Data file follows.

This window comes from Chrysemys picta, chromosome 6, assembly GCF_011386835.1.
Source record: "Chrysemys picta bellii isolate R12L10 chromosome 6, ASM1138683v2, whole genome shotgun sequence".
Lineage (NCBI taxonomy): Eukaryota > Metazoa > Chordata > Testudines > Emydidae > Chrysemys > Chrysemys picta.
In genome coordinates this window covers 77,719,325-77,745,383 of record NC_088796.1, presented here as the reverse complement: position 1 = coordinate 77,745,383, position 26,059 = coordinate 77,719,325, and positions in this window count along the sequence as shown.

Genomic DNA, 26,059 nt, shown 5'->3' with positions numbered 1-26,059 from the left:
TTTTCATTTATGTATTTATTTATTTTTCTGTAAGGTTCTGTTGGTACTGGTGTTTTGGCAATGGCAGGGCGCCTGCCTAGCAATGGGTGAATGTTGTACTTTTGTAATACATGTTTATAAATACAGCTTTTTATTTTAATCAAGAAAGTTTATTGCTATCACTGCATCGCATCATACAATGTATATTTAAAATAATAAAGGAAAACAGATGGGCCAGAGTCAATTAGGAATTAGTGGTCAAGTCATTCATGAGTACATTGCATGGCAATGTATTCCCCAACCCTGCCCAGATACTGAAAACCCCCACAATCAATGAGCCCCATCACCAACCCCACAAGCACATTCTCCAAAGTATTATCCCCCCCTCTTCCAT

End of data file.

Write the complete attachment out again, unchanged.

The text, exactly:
This window comes from Chrysemys picta, chromosome 6, assembly GCF_011386835.1.
Source record: "Chrysemys picta bellii isolate R12L10 chromosome 6, ASM1138683v2, whole genome shotgun sequence".
Lineage (NCBI taxonomy): Eukaryota > Metazoa > Chordata > Testudines > Emydidae > Chrysemys > Chrysemys picta.
In genome coordinates this window covers 77,719,325-77,745,383 of record NC_088796.1, presented here as the reverse complement: position 1 = coordinate 77,745,383, position 26,059 = coordinate 77,719,325, and positions in this window count along the sequence as shown.

Genomic DNA, 26,059 nt, shown 5'->3' with positions numbered 1-26,059 from the left:
TTTTCATTTATGTATTTATTTATTTTTCTGTAAGGTTCTGTTGGTACTGGTGTTTTGGCAATGGCAGGGCGCCTGCCTAGCAATGGGTGAATGTTGTACTTTTGTAATACATGTTTATAAATACAGCTTTTTATTTTAATCAAGAAAGTTTATTGCTATCACTGCATCGCATCATACAATGTATATTTAAAATAATAAAGGAAAACAGATGGGCCAGAGTCAATTAGGAATTAGTGGTCAAGTCATTCATGAGTACATTGCATGGCAATGTATTCCCCAACCCTGCCCAGATACTGAAAACCCCCACAATCAATGAGCCCCATCACCAACCCCACAAGCACATTCTCCAAAGTATTATCCCCCCCTCTTCCAT